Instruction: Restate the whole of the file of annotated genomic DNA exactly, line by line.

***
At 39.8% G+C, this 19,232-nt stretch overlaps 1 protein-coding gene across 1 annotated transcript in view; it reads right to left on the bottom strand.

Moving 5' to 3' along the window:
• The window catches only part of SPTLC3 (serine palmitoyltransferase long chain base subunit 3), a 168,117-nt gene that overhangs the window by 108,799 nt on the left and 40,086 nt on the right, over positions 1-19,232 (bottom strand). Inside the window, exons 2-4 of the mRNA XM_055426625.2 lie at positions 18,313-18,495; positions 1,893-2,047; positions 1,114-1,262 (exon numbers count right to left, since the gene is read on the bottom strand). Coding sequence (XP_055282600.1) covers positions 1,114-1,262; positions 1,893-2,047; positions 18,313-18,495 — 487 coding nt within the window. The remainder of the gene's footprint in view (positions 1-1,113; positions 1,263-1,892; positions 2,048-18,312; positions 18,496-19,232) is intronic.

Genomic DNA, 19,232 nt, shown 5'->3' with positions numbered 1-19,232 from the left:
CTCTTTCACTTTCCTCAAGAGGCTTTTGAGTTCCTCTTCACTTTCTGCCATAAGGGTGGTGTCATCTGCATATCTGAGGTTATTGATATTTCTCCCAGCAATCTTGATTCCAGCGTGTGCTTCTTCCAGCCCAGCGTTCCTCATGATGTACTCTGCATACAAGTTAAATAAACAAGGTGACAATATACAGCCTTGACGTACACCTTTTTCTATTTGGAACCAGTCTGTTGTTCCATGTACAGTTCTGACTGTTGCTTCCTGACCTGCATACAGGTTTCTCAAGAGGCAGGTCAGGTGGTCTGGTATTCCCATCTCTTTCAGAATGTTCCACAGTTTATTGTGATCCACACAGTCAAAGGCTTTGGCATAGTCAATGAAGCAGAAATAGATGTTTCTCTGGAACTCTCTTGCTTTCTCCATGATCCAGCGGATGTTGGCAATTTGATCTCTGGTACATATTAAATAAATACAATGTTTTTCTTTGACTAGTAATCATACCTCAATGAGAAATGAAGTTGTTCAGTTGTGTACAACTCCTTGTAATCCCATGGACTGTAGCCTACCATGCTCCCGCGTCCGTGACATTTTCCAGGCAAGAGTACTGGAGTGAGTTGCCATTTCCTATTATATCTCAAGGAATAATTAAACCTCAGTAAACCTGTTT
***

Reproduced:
At 39.8% G+C, this 19,232-nt stretch overlaps 1 protein-coding gene across 1 annotated transcript in view; it reads right to left on the bottom strand.

Moving 5' to 3' along the window:
• The window catches only part of SPTLC3 (serine palmitoyltransferase long chain base subunit 3), a 168,117-nt gene that overhangs the window by 108,799 nt on the left and 40,086 nt on the right, over positions 1-19,232 (bottom strand). Inside the window, exons 2-4 of the mRNA XM_055426625.2 lie at positions 18,313-18,495; positions 1,893-2,047; positions 1,114-1,262 (exon numbers count right to left, since the gene is read on the bottom strand). Coding sequence (XP_055282600.1) covers positions 1,114-1,262; positions 1,893-2,047; positions 18,313-18,495 — 487 coding nt within the window. The remainder of the gene's footprint in view (positions 1-1,113; positions 1,263-1,892; positions 2,048-18,312; positions 18,496-19,232) is intronic.

Genomic DNA, 19,232 nt, shown 5'->3' with positions numbered 1-19,232 from the left:
CTCTTTCACTTTCCTCAAGAGGCTTTTGAGTTCCTCTTCACTTTCTGCCATAAGGGTGGTGTCATCTGCATATCTGAGGTTATTGATATTTCTCCCAGCAATCTTGATTCCAGCGTGTGCTTCTTCCAGCCCAGCGTTCCTCATGATGTACTCTGCATACAAGTTAAATAAACAAGGTGACAATATACAGCCTTGACGTACACCTTTTTCTATTTGGAACCAGTCTGTTGTTCCATGTACAGTTCTGACTGTTGCTTCCTGACCTGCATACAGGTTTCTCAAGAGGCAGGTCAGGTGGTCTGGTATTCCCATCTCTTTCAGAATGTTCCACAGTTTATTGTGATCCACACAGTCAAAGGCTTTGGCATAGTCAATGAAGCAGAAATAGATGTTTCTCTGGAACTCTCTTGCTTTCTCCATGATCCAGCGGATGTTGGCAATTTGATCTCTGGTACATATTAAATAAATACAATGTTTTTCTTTGACTAGTAATCATACCTCAATGAGAAATGAAGTTGTTCAGTTGTGTACAACTCCTTGTAATCCCATGGACTGTAGCCTACCATGCTCCCGCGTCCGTGACATTTTCCAGGCAAGAGTACTGGAGTGAGTTGCCATTTCCTATTATATCTCAAGGAATAATTAAACCTCAGTAAACCTGTTT